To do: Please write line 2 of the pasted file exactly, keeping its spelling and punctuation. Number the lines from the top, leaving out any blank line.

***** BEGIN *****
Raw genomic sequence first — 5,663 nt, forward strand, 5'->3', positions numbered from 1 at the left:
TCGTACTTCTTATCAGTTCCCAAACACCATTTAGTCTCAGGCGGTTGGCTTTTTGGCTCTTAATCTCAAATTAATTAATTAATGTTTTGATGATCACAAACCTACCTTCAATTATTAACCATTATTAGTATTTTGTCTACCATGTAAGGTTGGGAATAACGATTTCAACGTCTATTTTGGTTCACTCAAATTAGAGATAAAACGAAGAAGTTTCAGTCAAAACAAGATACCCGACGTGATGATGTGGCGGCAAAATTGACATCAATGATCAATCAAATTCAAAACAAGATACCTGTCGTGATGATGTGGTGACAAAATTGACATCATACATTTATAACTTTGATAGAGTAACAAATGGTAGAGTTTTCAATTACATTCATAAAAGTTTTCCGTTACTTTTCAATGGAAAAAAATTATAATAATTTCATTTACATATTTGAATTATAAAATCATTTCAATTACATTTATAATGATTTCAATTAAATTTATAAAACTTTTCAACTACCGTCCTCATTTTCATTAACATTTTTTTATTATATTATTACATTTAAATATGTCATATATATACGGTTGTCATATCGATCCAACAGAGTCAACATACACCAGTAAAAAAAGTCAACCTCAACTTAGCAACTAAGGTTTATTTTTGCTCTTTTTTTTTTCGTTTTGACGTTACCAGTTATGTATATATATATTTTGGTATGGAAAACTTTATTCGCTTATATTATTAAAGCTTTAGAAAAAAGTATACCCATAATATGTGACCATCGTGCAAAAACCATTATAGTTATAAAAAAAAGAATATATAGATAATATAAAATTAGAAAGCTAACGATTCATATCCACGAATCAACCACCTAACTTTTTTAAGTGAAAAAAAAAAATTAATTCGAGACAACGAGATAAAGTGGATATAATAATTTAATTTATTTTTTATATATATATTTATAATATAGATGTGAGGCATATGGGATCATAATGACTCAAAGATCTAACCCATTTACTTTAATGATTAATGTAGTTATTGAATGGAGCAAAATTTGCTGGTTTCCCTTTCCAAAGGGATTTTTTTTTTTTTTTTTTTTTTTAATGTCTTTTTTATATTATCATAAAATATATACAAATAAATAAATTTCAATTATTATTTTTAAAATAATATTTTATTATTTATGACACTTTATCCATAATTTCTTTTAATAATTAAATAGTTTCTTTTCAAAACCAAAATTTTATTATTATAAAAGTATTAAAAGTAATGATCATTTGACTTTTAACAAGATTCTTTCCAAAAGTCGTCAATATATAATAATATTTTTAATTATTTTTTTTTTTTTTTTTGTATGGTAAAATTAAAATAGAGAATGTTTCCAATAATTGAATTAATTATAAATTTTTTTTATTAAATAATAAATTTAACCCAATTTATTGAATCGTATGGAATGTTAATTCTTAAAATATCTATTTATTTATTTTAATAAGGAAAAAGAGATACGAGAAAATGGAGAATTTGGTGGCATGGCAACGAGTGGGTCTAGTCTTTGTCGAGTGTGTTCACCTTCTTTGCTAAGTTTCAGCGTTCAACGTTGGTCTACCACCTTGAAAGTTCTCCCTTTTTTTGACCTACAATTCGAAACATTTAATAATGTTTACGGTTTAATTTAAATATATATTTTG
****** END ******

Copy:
TCGTACTTCTTATCAGTTCCCAAACACCATTTAGTCTCAGGCGGTTGGCTTTTTGGCTCTTAATCTCAAATTAATTAATTAATGTTTTGATGATCACAAACCTACCTTCAATTATTAACCATTATTAGTATTTTGTCTACCATGTAAGGTTGGGAATAACGATTTCAACGTCTATTTTGGTTCACTCAAATTAGAGATAAAACGAAGAAGTTTCAGTCAAAACAAGATACCCGACGTGATGATGTGGCGGCAAAATTGACATCAATGATCAATCAAATTCAAAACAAGATACCTGTCGTGATGATGTGGTGACAAAATTGACATCATACATTTATAACTTTGATAGAGTAACAAATGGTAGAGTTTTCAATTACATTCATAAAAGTTTTCCGTTACTTTTCAATGGAAAAAAATTATAATAATTTCATTTACATATTTGAATTATAAAATCATTTCAATTACATTTATAATGATTTCAATTAAATTTATAAAACTTTTCAACTACCGTCCTCATTTTCATTAACATTTTTTTATTATATTATTACATTTAAATATGTCATATATATACGGTTGTCATATCGATCCAACAGAGTCAACATACACCAGTAAAAAAAGTCAACCTCAACTTAGCAACTAAGGTTTATTTTTGCTCTTTTTTTTTTCGTTTTGACGTTACCAGTTATGTATATATATATTTTGGTATGGAAAACTTTATTCGCTTATATTATTAAAGCTTTAGAAAAAAGTATACCCATAATATGTGACCATCGTGCAAAAACCATTATAGTTATAAAAAAAAGAATATATAGATAATATAAAATTAGAAAGCTAACGATTCATATCCACGAATCAACCACCTAACTTTTTTAAGTGAAAAAAAAAAATTAATTCGAGACAACGAGATAAAGTGGATATAATAATTTAATTTATTTTTTATATATATATTTATAATATAGATGTGAGGCATATGGGATCATAATGACTCAAAGATCTAACCCATTTACTTTAATGATTAATGTAGTTATTGAATGGAGCAAAATTTGCTGGTTTCCCTTTCCAAAGGGATTTTTTTTTTTTTTTTTTTTTTTAATGTCTTTTTTATATTATCATAAAATATATACAAATAAATAAATTTCAATTATTATTTTTAAAATAATATTTTATTATTTATGACACTTTATCCATAATTTCTTTTAATAATTAAATAGTTTCTTTTCAAAACCAAAATTTTATTATTATAAAAGTATTAAAAGTAATGATCATTTGACTTTTAACAAGATTCTTTCCAAAAGTCGTCAATATATAATAATATTTTTAATTATTTTTTTTTTTTTTTTTGTATGGTAAAATTAAAATAGAGAATGTTTCCAATAATTGAATTAATTATAAATTTTTTTTATTAAATAATAAATTTAACCCAATTTATTGAATCGTATGGAATGTTAATTCTTAAAATATCTATTTATTTATTTTAATAAGGAAAAAGAGATACGAGAAAATGGAGAATTTGGTGGCATGGCAACGAGTGGGTCTAGTCTTTGTCGAGTGTGTTCACCTTCTTTGCTAAGTTTCAGCGTTCAACGTTGGTCTACCACCTTGAAAGTTCTCCCTTTTTTTGACCTACAATTCGAAACATTTAATAATGTTTACGGTTTAATTTAAATATATATTTTG